The last forty-eight hours have been tumultuous ones for this year’s Academy Awards telecast. First, the show’s producer Brett Ratner was unceremoniously asked to step down from his position after the world realized that he was a creep. Then his host, Eddie Murphy, soon followed, wishing the new producer and new host the best of luck. Fans all over the web were in an agitated state, debating who should take their places, with a large contingent actively campaigning for a very Muppet Oscars. The Academy seems to be in a bit of a panic though, because less than a day later they’ve already locked their choices down, and the replacements they found can most accurately be described as safe.
First, it was announced that Brian Grazer would be the new producer. After this, speculation began to run rampant that Billy Crystal would be the most logical and easy choice for Grazer to plug in as host, seeing as he’s done the job so many times and has a seemingly endless enthusiasm for the gig. Sure enough, earlier today Crystal took to his @BillyCrystal Twitter account and made the following announcement, “Am doing the Oscars so the young woman in the pharmacy will stop asking my name when I pick up my prescriptions. Looking forward to the show.” Since then, the Academy’s official account has retweeted Crystal’s claims, making things pretty official.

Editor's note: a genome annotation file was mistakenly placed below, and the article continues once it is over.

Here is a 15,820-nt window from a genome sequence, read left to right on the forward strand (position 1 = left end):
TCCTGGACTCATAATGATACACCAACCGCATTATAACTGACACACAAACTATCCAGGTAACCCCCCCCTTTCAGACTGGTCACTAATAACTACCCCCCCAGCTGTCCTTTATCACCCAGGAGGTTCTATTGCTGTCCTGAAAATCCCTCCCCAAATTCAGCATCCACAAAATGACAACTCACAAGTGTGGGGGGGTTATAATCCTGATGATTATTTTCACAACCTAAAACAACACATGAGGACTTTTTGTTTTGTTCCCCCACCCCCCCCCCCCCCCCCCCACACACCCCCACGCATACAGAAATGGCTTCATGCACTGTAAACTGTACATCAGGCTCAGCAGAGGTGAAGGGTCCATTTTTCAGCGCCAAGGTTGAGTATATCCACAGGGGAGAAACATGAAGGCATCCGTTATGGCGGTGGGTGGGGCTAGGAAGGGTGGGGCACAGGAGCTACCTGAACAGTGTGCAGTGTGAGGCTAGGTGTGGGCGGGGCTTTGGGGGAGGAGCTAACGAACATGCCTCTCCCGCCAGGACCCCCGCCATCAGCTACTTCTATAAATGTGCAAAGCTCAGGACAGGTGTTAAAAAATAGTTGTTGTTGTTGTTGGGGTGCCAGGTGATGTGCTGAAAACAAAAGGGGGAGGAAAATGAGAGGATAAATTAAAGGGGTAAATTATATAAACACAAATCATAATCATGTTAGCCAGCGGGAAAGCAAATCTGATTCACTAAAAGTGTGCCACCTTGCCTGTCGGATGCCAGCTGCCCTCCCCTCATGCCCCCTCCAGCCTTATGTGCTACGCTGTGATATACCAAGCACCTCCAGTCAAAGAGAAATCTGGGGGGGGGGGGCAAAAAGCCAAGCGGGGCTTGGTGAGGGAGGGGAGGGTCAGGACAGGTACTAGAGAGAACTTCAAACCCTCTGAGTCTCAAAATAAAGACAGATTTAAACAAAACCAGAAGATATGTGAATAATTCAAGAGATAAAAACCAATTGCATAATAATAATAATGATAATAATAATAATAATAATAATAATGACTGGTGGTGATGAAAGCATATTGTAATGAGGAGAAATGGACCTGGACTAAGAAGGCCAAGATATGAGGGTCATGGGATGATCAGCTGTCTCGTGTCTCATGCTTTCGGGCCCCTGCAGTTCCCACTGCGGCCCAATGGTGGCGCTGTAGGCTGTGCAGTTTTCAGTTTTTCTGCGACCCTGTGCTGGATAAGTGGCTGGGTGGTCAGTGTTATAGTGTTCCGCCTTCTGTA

I think the joke is going to be on Crystal on this one, though. While there is going to be a loyal army of traditionalists very happy with this choice, young people aren’t watching the Oscars anymore, so I don’t know how much luck he’s going to have improving his stature over at the pharmacy. Many people were hoping that The Academy would use this small personnel hiccup as an excuse to do something radical and different, seeing as the yearly broadcast has taken on a rough reputation as being stuffy, boring, and formulaic.
While people who always watch the Oscars will tune in as always and have no problems watching Crystal do his thing, I’d say that the Academy can kiss any hopes of drawing in a new generation of viewers goodbye.